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Fairfax denies sexual misconduct allegation

In this Thursday Oct. 5, 2017 photo Democrat Justin Fairfax gestures during a debate with Republican Virginia State Sen. Jill Vogel, right, at the University of Richmond in Richmond, Va. Fairfax, a former federal prosecutor, and Vogel, a state senator from Fauquier County, are running for lieutenant governor in next month’s election. The post that offers few formal duties other than breaking ties in the state Senate but invariably serves as a launching post for future gubernatorial runs. (AP Photo/Steve Helber)

RICHMOND, Va. (AP) -- The Latest on Virginia Gov. Ralph Northam and racist photo in medical school yearbook (all times local):

2:10 p.m.

Virginia Lt. Gov. Justin Fairfax is denying an uncorroborated allegation of sexual misconduct first reported by a conservative website.

Fairfax told reporters Monday that the 2004 encounter with a woman was consensual and he called the accusation of misconduct "a smear."

The Associated Press is not reporting the details of the accusation because AP has not been able to corroborate it.

The Washington Post said Monday that it was approached by the woman in 2017, carefully investigated, but never published the accusation.

The Post said the woman had not told anyone about it, the account could not be corroborated, Fairfax denied it and the Post was unable to find other allegations against him.

Fairfax would become Virginia governor if Ralph Northam were to resign or be ousted in the scandal over a racist photo on his page in his medical school yearbook.

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12 p.m.

The president of a Virginia university says Gov. Ralph Northam won't be a part of her official inauguration this week after the revelation of a racist photo in his medical school yearbook.

William & Mary President Katherine Rowe said in a statement Monday that Northam was scheduled to participate in Friday's celebration that will also mark the school's 326th anniversary. But after conferring with Northam's office, Rowe says he won't be part of the program.

Under the circumstances Rowe says Northam's "presence would fundamentally disrupt the sense of campus unity we aspire to and hope for with this event."

Northam, who is facing calls from within his own party to resign, denies being in the photo even though he had apologized for it Friday and said previously that he was in it.

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9:10 a.m.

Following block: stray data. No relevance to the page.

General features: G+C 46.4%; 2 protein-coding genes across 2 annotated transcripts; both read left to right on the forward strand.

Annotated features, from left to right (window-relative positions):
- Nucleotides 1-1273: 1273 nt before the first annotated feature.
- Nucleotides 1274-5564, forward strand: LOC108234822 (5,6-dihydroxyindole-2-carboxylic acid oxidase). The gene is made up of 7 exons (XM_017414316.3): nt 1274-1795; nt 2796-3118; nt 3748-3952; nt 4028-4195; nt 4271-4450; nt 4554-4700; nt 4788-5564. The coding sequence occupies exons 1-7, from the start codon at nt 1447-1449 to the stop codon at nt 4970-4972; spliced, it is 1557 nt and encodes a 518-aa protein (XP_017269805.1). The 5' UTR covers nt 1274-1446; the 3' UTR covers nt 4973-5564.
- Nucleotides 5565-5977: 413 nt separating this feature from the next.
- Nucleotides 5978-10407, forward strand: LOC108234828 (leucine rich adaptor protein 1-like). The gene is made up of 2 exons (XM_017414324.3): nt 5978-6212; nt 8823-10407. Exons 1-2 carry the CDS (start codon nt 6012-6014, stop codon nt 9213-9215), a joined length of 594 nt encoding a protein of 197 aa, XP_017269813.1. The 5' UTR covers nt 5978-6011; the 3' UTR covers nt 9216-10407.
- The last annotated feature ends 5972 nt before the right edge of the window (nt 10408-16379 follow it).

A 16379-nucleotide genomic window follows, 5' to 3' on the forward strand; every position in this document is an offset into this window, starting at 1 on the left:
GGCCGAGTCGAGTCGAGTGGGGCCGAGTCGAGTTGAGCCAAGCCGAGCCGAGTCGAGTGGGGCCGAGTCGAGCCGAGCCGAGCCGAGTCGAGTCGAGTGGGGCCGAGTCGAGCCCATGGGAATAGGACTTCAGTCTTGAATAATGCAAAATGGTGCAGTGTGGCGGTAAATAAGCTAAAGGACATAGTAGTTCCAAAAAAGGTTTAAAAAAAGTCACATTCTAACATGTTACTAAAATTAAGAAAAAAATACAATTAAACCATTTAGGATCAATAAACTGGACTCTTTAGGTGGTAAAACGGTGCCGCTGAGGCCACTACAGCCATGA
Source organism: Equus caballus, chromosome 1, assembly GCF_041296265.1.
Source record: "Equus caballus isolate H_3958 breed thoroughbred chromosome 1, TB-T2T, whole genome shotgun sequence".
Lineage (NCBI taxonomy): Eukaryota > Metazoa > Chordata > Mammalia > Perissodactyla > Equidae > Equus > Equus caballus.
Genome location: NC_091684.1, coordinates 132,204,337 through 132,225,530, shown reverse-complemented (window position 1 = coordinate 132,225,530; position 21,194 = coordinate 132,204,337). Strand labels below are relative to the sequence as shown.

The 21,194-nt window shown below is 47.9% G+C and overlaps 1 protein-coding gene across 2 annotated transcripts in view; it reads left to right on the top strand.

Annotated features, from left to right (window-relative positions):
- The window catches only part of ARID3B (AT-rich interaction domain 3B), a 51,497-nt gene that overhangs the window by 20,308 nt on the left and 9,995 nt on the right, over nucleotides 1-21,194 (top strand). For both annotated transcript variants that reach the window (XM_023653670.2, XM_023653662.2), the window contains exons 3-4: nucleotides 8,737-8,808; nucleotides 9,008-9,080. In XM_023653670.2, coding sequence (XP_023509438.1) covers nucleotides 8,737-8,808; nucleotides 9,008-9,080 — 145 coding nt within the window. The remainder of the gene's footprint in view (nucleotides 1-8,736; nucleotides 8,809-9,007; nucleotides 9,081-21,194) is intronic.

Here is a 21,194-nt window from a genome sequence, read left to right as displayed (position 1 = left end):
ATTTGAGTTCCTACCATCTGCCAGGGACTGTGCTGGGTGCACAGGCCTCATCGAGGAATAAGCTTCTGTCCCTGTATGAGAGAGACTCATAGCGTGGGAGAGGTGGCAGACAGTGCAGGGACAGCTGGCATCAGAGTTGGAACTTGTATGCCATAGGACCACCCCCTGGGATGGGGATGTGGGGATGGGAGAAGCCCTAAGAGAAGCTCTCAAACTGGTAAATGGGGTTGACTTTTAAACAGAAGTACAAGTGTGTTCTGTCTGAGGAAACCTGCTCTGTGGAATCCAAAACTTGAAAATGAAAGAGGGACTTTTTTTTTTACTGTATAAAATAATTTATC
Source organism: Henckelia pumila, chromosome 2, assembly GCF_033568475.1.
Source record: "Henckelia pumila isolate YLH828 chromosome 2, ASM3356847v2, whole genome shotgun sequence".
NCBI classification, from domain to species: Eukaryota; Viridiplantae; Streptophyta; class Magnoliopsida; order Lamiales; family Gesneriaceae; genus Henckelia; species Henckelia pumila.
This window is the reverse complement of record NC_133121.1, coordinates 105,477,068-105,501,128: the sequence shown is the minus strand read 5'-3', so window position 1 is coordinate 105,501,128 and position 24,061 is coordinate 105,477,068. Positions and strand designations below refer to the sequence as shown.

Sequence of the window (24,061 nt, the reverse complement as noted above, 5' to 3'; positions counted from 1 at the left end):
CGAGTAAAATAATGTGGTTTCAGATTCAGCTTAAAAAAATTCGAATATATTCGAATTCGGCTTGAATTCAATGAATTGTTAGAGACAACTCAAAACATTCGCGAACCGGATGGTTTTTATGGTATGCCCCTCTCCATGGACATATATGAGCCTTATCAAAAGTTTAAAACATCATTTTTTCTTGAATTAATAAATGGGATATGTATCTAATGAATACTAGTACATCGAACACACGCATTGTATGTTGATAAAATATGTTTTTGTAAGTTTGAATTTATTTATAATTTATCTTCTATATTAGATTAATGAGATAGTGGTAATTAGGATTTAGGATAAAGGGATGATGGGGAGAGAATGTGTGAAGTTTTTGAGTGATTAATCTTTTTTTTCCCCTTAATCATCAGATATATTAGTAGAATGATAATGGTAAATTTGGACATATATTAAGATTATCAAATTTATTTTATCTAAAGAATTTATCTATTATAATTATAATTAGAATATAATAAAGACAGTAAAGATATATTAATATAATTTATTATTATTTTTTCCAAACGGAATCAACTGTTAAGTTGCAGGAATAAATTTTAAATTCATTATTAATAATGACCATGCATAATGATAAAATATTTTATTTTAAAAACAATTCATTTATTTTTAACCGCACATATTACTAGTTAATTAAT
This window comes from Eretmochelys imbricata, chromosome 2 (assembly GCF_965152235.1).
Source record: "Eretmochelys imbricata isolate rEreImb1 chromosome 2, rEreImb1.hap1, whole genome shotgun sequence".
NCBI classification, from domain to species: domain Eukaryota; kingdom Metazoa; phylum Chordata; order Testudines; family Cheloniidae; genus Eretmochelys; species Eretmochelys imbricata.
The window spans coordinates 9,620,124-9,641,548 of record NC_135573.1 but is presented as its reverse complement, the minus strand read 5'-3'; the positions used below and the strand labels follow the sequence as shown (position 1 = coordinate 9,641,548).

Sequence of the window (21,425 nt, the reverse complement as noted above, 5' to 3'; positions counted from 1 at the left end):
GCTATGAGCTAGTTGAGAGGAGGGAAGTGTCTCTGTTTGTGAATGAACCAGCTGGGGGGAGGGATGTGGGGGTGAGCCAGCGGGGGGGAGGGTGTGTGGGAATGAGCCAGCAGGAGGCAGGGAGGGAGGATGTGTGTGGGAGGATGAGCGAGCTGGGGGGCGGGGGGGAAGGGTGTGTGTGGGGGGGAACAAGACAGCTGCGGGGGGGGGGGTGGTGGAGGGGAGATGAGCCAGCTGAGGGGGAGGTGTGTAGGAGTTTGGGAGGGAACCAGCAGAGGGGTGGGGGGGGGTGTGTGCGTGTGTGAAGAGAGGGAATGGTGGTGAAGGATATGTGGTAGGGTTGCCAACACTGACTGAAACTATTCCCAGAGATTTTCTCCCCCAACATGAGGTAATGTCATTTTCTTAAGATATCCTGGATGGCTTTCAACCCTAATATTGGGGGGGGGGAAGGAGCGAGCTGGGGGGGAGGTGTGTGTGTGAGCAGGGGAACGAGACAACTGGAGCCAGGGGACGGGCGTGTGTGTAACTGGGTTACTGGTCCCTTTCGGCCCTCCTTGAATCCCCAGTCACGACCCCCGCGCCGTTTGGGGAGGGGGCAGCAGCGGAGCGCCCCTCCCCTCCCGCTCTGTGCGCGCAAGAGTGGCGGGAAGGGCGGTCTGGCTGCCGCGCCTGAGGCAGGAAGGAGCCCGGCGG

The Republican speaker of the Virginia House of Delegates says there's little appetite to try to impeach the state's embattled governor and that he should step down instead.

Speaker Kirk Cox repeated calls Monday for Democratic Gov. Ralph Northam to step down because of a photo in his 1984 medical school yearbook that shows someone in blackface.

Northam denies being in the yearbook photo even though he had apologized for it Friday and said previously that he was in it.

Asked whether lawmakers could seek to remove Northam, Cox said lawmakers would be hesitant to do so because it would amount to overturning an election. He said there would be a very high standard for removal. He said he hopes the governor steps down instead.

He said that "regardless of the veracity of the photograph the governor has lost the confidence of the people and cannot effectively govern."

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6 a.m.

Virginia's Democratic governor, Ralph Northam, is clinging to office amid rising calls from within his own party to resign over a photo of someone in blackface in his 1984 medical school yearbook.

Northam denies being in the yearbook photo even though he had apologized for it Friday and said previously that he was in it.

The chairwoman of the Congressional Black Caucus said Sunday that Northam "still does not understand the seriousness of his actions."

California Rep. Karen Bass, a fellow Democrat, says she thinks Northam is being "dishonest." She has told NBC's "Meet the Press" that the Virginia governor knew this picture was there and could've been open about it decades ago with African-Americans that he's close to.

Northam worshipped Sunday at his home church, the predominantly black First Baptist in Capeville, but otherwise kept out of sight as calls intensified for him to step down.

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